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It’s 2020 and technology has made it easy to work from anywhere. For me, as a consultant, all that I need are a laptop and internet access. We live in a world where meetings can be facilitated online, employees can work from home or anywhere they wish, and many jobs can be done at any time during the day or night. Many of the restrictions that required employees to be in a set place at a set time no longer exist. While some countries and companies have done a wonderful job of making flexible work available to their employees, there is still room for improvement.

Every generation of employees has a reason for wanting flexible work:

  • Many Baby Boomers prefer to ease into retirement through flexible work rather than leave employment cold turkey
  • Generation X is trying to balance their roles as care givers (to ageing parents and children) with their work responsibilities
  • Gen Y (Millennials) and Z have always been wanted flexible work conditions

Besides these generational specific desires, each generation has interests and commitments outside of work that requires their time and energy.

Research on flexible work in the US and UK has revealed some expected and interesting characteristics.

  • An expected characteristic is that people want flexible work
    • Deloitte did some research in the US and found that 94% of respondents stated that work life balance would be beneficial for them in terms of stress reduction, improved mental health, better balance between work and personal life.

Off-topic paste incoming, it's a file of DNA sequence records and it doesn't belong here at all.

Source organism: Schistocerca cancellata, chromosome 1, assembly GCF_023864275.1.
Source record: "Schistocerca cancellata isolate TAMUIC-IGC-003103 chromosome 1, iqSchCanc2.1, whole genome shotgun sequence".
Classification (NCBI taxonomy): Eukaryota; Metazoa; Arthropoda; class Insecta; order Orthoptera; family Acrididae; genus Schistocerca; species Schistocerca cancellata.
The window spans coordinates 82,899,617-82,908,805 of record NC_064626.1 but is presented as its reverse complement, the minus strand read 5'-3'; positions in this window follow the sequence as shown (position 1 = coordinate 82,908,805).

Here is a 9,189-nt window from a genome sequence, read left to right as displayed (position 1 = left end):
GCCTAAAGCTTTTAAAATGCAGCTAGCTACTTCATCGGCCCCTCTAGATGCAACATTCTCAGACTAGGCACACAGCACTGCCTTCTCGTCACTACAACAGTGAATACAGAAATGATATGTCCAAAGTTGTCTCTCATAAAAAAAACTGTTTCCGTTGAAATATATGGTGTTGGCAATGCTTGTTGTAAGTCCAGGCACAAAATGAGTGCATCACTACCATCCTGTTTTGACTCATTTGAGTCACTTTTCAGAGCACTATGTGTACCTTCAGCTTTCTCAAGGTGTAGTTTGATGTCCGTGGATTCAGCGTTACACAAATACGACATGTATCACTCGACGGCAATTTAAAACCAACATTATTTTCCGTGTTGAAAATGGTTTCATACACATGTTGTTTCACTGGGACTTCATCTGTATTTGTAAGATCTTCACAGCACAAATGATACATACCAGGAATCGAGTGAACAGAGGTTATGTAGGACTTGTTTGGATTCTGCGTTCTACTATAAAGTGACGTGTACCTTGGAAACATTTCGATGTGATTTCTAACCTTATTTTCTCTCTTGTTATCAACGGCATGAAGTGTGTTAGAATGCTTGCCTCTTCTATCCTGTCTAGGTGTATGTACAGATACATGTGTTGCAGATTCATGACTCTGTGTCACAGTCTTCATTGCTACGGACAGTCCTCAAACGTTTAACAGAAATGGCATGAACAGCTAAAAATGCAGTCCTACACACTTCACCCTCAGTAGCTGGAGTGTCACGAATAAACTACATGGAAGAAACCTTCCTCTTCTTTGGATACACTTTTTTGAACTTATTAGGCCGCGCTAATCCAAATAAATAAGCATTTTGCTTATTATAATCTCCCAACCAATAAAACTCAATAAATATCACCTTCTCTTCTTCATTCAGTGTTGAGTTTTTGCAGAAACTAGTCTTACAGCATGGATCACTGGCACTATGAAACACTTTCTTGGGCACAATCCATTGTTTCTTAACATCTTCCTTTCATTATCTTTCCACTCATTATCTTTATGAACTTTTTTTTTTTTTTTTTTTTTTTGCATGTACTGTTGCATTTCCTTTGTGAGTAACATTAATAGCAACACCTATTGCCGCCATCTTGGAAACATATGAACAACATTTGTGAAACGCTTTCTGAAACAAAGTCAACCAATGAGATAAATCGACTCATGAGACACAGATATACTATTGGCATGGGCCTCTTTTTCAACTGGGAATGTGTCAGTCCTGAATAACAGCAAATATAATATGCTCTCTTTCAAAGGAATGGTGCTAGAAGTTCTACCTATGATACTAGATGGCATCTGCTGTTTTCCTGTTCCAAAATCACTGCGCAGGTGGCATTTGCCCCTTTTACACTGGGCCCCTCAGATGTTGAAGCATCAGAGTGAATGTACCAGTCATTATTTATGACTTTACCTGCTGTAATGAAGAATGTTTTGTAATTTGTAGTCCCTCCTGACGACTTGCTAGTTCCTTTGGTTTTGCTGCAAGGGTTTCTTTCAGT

• A survey conducted in the EU in 2018 found that in the UK
      • 70% of respondents wanted flextime,
      • 28% wanted part- time work
      • 29% wanted to work from home
    • In fact a another study found that about 1/3 of respondents preferred flexible hours over a pay raise. Other findings included:
      • 81% of women stated that flexible work would make a job more appealing
      • 69% of men would view employers who offer flexible work more favorably.

Now here is where the whole idea of flexible work gets interesting. Despite the interest, research has shown that a disconnect exists between the availability of flexible work and uptake by employees. One of the reasons for this, is that people are concerned with how flexible work would impact their career growth. Let’s look at some of the stats.

  • The Deloitte study found the following:
    • 30% of respondents were deterred from taking up flexible work options because of its potential impact on their professional growth and lack of trust by their leadership.
    • 80% of respondents believed that holding regular office hours and working from the company office was important to career advancement.
  • The EU study found that although 80% of UK respondents said that flexible work was available to them, only 59% of respondents used the options.
    • 32% said that they were actively discouraged from using it by managers or supervisors
    • 30% said believed that it would damage their careers (30%)
    • 30% believed that they work colleagues disapproved of its use.

This has implications for companies who are currently offering flexible work and those who are considering. The major takeaway is that employees want the option however, as with all things, implementation must be carefully considered.